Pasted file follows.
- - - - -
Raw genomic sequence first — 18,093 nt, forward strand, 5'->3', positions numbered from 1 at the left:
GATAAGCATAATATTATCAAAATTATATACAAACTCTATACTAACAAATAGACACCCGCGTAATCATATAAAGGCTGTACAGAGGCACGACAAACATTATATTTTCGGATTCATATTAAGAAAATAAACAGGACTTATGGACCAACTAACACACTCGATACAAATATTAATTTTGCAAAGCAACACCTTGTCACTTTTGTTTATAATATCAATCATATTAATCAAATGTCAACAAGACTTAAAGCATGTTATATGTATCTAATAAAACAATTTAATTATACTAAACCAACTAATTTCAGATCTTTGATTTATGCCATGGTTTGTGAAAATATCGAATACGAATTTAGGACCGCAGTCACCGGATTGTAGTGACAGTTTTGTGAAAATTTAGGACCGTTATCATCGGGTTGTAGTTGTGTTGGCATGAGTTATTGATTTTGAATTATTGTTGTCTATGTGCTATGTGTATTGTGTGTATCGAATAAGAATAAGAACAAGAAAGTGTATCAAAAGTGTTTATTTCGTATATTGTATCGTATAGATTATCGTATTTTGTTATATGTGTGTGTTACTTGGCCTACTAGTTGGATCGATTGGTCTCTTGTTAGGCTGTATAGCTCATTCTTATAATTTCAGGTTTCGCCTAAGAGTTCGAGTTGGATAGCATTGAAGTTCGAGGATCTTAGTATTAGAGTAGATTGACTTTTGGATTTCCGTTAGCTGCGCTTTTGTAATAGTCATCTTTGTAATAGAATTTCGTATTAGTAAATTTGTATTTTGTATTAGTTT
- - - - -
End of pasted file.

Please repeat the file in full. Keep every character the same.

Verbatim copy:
Raw genomic sequence first — 18,093 nt, forward strand, 5'->3', positions numbered from 1 at the left:
GATAAGCATAATATTATCAAAATTATATACAAACTCTATACTAACAAATAGACACCCGCGTAATCATATAAAGGCTGTACAGAGGCACGACAAACATTATATTTTCGGATTCATATTAAGAAAATAAACAGGACTTATGGACCAACTAACACACTCGATACAAATATTAATTTTGCAAAGCAACACCTTGTCACTTTTGTTTATAATATCAATCATATTAATCAAATGTCAACAAGACTTAAAGCATGTTATATGTATCTAATAAAACAATTTAATTATACTAAACCAACTAATTTCAGATCTTTGATTTATGCCATGGTTTGTGAAAATATCGAATACGAATTTAGGACCGCAGTCACCGGATTGTAGTGACAGTTTTGTGAAAATTTAGGACCGTTATCATCGGGTTGTAGTTGTGTTGGCATGAGTTATTGATTTTGAATTATTGTTGTCTATGTGCTATGTGTATTGTGTGTATCGAATAAGAATAAGAACAAGAAAGTGTATCAAAAGTGTTTATTTCGTATATTGTATCGTATAGATTATCGTATTTTGTTATATGTGTGTGTTACTTGGCCTACTAGTTGGATCGATTGGTCTCTTGTTAGGCTGTATAGCTCATTCTTATAATTTCAGGTTTCGCCTAAGAGTTCGAGTTGGATAGCATTGAAGTTCGAGGATCTTAGTATTAGAGTAGATTGACTTTTGGATTTCCGTTAGCTGCGCTTTTGTAATAGTCATCTTTGTAATAGAATTTCGTATTAGTAAATTTGTATTTTGTATTAGTTT